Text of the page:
The German Prism: Berlin Wants to Spy Too
The German government has been largely silent on revelations of US Internet spying. Berlin profits from the program and is pursuing similar plans.
Just a few days ago, the man whom many Germans now see as one of the greatest villains in the world visited Berlin. Keith Alexander, the head of the world's most powerful intelligence operation, the National Security Agency (NSA), had arranged meetings with important representatives of the German government, including top-ranking officials in Germany's intelligence agencies and leading representatives of the Chancellery and the Interior Ministry.
But while they were still chatting about the Internet in Berlin government offices, news stories were breaking around the world that Alexander's NSA may already have the Web firmly under its control. A former US intelligence official named Edward Snowden had leaked information to the press on the virtually all-encompassing Prism online surveillance program.
The world soon learned that Alexander's NSA, with the help of direct access to the servers of US Internet giants, is able to secretly read, record and store nearly every type of digital communication worldwide. The public also discovered that the Americans have a preference for spying on Germany -- more so than on any other country in Europe. During the days of the Cold War, when Germans referred to the US as "big brother" it had a positive connotation. Now, that term has an entirely different meaning.
Snowden's leak raises important questions: How much surveillance of the Internet is a free society willing or able to tolerate? Does the fear of attacks justify a comprehensive monitoring of e-mails, search queries on Google and conversations on Skype? And can a country like Germany allow its citizens to be spied on by another country?
'The State Cannot Look Away'
Surveillance cannot be based on blind faith in a democracy, but rather on a wide degree of acceptance by informed citizens, politicians and allied countries. This is by no means the case with Prism.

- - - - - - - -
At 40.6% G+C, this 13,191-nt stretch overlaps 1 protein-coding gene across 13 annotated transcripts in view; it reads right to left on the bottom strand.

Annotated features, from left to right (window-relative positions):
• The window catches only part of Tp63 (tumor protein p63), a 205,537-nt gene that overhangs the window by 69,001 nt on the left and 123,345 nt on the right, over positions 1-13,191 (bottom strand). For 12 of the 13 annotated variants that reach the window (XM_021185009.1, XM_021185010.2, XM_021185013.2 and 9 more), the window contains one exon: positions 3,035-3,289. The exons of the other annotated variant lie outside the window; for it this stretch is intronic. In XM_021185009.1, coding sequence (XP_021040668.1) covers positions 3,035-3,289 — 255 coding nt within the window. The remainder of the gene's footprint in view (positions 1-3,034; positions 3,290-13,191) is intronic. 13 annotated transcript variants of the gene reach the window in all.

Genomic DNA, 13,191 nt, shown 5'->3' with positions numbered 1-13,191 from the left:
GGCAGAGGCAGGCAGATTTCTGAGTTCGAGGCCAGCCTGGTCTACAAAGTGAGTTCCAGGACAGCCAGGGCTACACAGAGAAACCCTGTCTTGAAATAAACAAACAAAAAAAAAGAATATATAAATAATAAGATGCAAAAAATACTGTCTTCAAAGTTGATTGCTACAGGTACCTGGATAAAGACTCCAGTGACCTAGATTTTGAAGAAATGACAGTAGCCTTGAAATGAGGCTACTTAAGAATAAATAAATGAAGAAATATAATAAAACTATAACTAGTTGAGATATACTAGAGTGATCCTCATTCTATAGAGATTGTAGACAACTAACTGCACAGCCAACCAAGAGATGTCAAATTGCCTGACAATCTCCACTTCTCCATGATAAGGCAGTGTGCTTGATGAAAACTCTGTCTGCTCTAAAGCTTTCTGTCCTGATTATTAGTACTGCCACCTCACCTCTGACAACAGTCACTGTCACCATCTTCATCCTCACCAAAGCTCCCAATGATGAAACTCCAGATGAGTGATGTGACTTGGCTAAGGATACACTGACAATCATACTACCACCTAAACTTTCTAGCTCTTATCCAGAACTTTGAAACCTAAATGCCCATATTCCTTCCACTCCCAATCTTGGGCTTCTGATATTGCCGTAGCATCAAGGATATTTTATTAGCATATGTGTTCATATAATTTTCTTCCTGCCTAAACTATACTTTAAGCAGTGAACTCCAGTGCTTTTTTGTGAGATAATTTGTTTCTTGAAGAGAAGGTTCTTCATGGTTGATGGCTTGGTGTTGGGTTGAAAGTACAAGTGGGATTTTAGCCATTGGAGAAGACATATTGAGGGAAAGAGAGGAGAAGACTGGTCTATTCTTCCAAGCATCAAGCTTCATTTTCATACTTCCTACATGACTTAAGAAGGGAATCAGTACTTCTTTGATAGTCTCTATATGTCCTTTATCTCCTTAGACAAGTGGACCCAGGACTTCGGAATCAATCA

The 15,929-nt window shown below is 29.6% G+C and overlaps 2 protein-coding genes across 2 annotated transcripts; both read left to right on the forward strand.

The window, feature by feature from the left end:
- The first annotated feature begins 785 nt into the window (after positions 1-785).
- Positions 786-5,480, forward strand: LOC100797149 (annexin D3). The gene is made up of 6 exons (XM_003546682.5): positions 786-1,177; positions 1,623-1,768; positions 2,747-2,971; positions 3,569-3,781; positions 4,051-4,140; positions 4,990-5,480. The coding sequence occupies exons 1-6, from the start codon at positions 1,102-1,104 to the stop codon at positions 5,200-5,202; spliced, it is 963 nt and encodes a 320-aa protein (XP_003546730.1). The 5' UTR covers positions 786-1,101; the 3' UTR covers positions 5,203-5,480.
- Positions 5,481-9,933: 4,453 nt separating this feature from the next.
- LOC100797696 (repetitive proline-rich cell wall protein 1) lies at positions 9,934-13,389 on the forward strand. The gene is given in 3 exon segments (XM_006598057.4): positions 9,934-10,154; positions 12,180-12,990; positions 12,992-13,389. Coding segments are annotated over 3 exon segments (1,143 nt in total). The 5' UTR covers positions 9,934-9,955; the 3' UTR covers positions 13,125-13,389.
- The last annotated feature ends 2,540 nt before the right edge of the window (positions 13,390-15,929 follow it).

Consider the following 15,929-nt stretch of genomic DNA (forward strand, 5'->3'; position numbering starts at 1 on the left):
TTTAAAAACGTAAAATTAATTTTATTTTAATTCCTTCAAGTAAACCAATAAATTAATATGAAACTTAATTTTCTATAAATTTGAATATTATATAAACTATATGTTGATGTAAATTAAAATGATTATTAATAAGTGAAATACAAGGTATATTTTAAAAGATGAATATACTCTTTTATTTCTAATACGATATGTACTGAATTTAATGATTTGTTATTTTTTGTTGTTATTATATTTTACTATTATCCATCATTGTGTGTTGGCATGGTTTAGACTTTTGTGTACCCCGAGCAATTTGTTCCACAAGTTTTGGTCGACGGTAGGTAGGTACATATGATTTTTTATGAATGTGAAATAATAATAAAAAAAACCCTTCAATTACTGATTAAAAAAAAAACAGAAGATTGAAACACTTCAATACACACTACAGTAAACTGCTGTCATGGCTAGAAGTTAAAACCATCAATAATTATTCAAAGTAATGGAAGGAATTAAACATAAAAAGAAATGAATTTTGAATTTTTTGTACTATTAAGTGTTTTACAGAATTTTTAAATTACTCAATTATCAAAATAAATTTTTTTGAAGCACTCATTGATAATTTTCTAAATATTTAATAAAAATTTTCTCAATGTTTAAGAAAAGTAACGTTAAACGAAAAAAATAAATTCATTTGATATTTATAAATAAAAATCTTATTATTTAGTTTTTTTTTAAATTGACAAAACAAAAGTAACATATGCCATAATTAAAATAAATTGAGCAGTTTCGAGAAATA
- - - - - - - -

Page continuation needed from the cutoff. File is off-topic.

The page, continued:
There are plenty of reasons to venture a confrontation with the Americans over this issue, particularly in Germany, where there has been a greater awareness of the importance of data protection than elsewhere in the world, and where citizens have engaged in heated debates over routine data collection efforts such as the national census.
"When foreign agencies infringe upon fundamental rights on German territory, the state cannot look away," says Dieter Deiseroth, a judge at Germany's Federal Administrative Court. "Accepting the massive collection of private information would be a serious violation of the principle that every state has to defend such rights," he contends.
Will Revelations Disrupt Obama Visit?
Yet the German government and German intelligence agencies are reacting in such a blasť manner to the intrigues of their visitor from the NSA that it's as if they have been told something as banal as the notion that English is "de facto" the official language of the US.
Why is the German government reacting so calmly to something that it should find alarming? Perhaps because these revelations are nothing new for it? Because the Germans would like to enjoy the same capabilities that Prism affords the Americans? Or because our friends from the other side of the Atlantic so readily share their knowledge about the world and its villains with us?
- Part 1: Berlin Wants to Spy Too
- Part 2: Germans Would Like To Spy More
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